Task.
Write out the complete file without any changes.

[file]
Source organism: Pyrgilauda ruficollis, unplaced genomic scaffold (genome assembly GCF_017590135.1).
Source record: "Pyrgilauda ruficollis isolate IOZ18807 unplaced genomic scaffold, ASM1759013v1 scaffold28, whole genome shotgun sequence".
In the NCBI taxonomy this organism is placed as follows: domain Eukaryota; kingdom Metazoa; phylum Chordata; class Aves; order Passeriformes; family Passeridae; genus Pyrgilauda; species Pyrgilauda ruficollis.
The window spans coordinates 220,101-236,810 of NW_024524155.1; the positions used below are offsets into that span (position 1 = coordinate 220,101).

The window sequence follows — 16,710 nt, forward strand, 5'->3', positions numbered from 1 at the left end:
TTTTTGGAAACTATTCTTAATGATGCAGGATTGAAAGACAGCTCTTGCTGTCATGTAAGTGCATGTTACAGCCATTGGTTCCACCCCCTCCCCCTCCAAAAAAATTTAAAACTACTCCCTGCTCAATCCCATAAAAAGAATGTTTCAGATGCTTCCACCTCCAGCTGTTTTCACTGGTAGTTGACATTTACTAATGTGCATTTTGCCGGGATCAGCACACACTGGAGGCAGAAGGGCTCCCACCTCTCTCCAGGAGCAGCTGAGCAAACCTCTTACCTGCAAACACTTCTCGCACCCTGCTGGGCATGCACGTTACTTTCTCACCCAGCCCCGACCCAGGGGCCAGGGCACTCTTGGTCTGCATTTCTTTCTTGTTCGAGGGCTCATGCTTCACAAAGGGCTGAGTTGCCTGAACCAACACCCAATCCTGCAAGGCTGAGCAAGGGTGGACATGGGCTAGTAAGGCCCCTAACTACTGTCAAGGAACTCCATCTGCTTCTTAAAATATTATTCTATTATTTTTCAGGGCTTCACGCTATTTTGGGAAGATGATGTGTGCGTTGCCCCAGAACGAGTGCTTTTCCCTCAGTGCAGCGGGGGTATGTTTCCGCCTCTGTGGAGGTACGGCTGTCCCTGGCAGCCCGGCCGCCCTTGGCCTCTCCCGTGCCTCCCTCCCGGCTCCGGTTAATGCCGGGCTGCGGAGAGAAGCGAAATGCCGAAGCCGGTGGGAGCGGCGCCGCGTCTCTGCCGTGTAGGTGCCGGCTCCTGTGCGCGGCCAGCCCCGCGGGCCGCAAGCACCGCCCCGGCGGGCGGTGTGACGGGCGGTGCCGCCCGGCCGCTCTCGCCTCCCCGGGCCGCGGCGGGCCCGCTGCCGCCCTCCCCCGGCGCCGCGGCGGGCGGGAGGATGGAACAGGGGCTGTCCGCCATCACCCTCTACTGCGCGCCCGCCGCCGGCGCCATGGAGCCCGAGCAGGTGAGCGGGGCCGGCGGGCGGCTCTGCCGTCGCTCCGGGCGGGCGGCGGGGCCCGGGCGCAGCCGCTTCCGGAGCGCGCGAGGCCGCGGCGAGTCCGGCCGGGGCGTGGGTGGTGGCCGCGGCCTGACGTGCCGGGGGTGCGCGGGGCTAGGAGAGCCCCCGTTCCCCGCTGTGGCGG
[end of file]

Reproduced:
Source organism: Pyrgilauda ruficollis, unplaced genomic scaffold (genome assembly GCF_017590135.1).
Source record: "Pyrgilauda ruficollis isolate IOZ18807 unplaced genomic scaffold, ASM1759013v1 scaffold28, whole genome shotgun sequence".
In the NCBI taxonomy this organism is placed as follows: domain Eukaryota; kingdom Metazoa; phylum Chordata; class Aves; order Passeriformes; family Passeridae; genus Pyrgilauda; species Pyrgilauda ruficollis.
The window spans coordinates 220,101-236,810 of NW_024524155.1; the positions used below are offsets into that span (position 1 = coordinate 220,101).

The window sequence follows — 16,710 nt, forward strand, 5'->3', positions numbered from 1 at the left end:
TTTTTGGAAACTATTCTTAATGATGCAGGATTGAAAGACAGCTCTTGCTGTCATGTAAGTGCATGTTACAGCCATTGGTTCCACCCCCTCCCCCTCCAAAAAAATTTAAAACTACTCCCTGCTCAATCCCATAAAAAGAATGTTTCAGATGCTTCCACCTCCAGCTGTTTTCACTGGTAGTTGACATTTACTAATGTGCATTTTGCCGGGATCAGCACACACTGGAGGCAGAAGGGCTCCCACCTCTCTCCAGGAGCAGCTGAGCAAACCTCTTACCTGCAAACACTTCTCGCACCCTGCTGGGCATGCACGTTACTTTCTCACCCAGCCCCGACCCAGGGGCCAGGGCACTCTTGGTCTGCATTTCTTTCTTGTTCGAGGGCTCATGCTTCACAAAGGGCTGAGTTGCCTGAACCAACACCCAATCCTGCAAGGCTGAGCAAGGGTGGACATGGGCTAGTAAGGCCCCTAACTACTGTCAAGGAACTCCATCTGCTTCTTAAAATATTATTCTATTATTTTTCAGGGCTTCACGCTATTTTGGGAAGATGATGTGTGCGTTGCCCCAGAACGAGTGCTTTTCCCTCAGTGCAGCGGGGGTATGTTTCCGCCTCTGTGGAGGTACGGCTGTCCCTGGCAGCCCGGCCGCCCTTGGCCTCTCCCGTGCCTCCCTCCCGGCTCCGGTTAATGCCGGGCTGCGGAGAGAAGCGAAATGCCGAAGCCGGTGGGAGCGGCGCCGCGTCTCTGCCGTGTAGGTGCCGGCTCCTGTGCGCGGCCAGCCCCGCGGGCCGCAAGCACCGCCCCGGCGGGCGGTGTGACGGGCGGTGCCGCCCGGCCGCTCTCGCCTCCCCGGGCCGCGGCGGGCCCGCTGCCGCCCTCCCCCGGCGCCGCGGCGGGCGGGAGGATGGAACAGGGGCTGTCCGCCATCACCCTCTACTGCGCGCCCGCCGCCGGCGCCATGGAGCCCGAGCAGGTGAGCGGGGCCGGCGGGCGGCTCTGCCGTCGCTCCGGGCGGGCGGCGGGGCCCGGGCGCAGCCGCTTCCGGAGCGCGCGAGGCCGCGGCGAGTCCGGCCGGGGCGTGGGTGGTGGCCGCGGCCTGACGTGCCGGGGGTGCGCGGGGCTAGGAGAGCCCCCGTTCCCCGCTGTGGCGG